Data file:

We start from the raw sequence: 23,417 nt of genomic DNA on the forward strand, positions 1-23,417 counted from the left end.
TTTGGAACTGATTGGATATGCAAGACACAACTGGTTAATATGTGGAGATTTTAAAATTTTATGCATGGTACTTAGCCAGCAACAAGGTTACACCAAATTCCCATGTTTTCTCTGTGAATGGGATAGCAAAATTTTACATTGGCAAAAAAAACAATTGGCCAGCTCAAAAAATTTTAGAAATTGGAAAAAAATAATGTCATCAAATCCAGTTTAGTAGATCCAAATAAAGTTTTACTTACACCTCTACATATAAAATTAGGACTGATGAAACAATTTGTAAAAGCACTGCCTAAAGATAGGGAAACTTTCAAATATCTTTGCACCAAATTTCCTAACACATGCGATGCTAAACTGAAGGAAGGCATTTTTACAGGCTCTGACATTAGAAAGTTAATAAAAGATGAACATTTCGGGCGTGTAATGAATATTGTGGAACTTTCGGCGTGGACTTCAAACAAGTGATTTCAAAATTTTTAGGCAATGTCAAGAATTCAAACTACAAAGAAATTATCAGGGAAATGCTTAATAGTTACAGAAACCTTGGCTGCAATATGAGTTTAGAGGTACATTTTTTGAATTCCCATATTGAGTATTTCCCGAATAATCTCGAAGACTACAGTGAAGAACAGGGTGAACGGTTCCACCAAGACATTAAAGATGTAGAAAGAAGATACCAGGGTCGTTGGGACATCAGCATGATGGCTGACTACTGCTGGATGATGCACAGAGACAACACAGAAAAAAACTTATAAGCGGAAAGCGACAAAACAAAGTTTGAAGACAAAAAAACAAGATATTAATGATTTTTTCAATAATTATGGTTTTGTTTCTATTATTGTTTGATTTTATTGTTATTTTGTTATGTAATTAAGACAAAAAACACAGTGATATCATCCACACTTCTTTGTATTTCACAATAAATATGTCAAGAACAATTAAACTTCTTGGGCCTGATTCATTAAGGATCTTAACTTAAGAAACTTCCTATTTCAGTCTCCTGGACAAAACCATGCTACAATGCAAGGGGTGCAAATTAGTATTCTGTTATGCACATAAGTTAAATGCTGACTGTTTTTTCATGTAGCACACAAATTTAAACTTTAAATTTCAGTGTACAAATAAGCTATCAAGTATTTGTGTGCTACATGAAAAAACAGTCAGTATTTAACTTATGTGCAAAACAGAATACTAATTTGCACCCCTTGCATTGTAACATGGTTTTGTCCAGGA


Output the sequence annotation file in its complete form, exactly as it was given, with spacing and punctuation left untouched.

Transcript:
We start from the raw sequence: 23,417 nt of genomic DNA on the forward strand, positions 1-23,417 counted from the left end.
TTTGGAACTGATTGGATATGCAAGACACAACTGGTTAATATGTGGAGATTTTAAAATTTTATGCATGGTACTTAGCCAGCAACAAGGTTACACCAAATTCCCATGTTTTCTCTGTGAATGGGATAGCAAAATTTTACATTGGCAAAAAAAACAATTGGCCAGCTCAAAAAATTTTAGAAATTGGAAAAAAATAATGTCATCAAATCCAGTTTAGTAGATCCAAATAAAGTTTTACTTACACCTCTACATATAAAATTAGGACTGATGAAACAATTTGTAAAAGCACTGCCTAAAGATAGGGAAACTTTCAAATATCTTTGCACCAAATTTCCTAACACATGCGATGCTAAACTGAAGGAAGGCATTTTTACAGGCTCTGACATTAGAAAGTTAATAAAAGATGAACATTTCGGGCGTGTAATGAATATTGTGGAACTTTCGGCGTGGACTTCAAACAAGTGATTTCAAAATTTTTAGGCAATGTCAAGAATTCAAACTACAAAGAAATTATCAGGGAAATGCTTAATAGTTACAGAAACCTTGGCTGCAATATGAGTTTAGAGGTACATTTTTTGAATTCCCATATTGAGTATTTCCCGAATAATCTCGAAGACTACAGTGAAGAACAGGGTGAACGGTTCCACCAAGACATTAAAGATGTAGAAAGAAGATACCAGGGTCGTTGGGACATCAGCATGATGGCTGACTACTGCTGGATGATGCACAGAGACAACACAGAAAAAAACTTATAAGCGGAAAGCGACAAAACAAAGTTTGAAGACAAAAAAACAAGATATTAATGATTTTTTCAATAATTATGGTTTTGTTTCTATTATTGTTTGATTTTATTGTTATTTTGTTATGTAATTAAGACAAAAAACACAGTGATATCATCCACACTTCTTTGTATTTCACAATAAATATGTCAAGAACAATTAAACTTCTTGGGCCTGATTCATTAAGGATCTTAACTTAAGAAACTTCCTATTTCAGTCTCCTGGACAAAACCATGCTACAATGCAAGGGGTGCAAATTAGTATTCTGTTATGCACATAAGTTAAATGCTGACTGTTTTTTCATGTAGCACACAAATTTAAACTTTAAATTTCAGTGTACAAATAAGCTATCAAGTATTTGTGTGCTACATGAAAAAACAGTCAGTATTTAACTTATGTGCAAAACAGAATACTAATTTGCACCCCTTGCATTGTAACATGGTTTTGTCCAGGA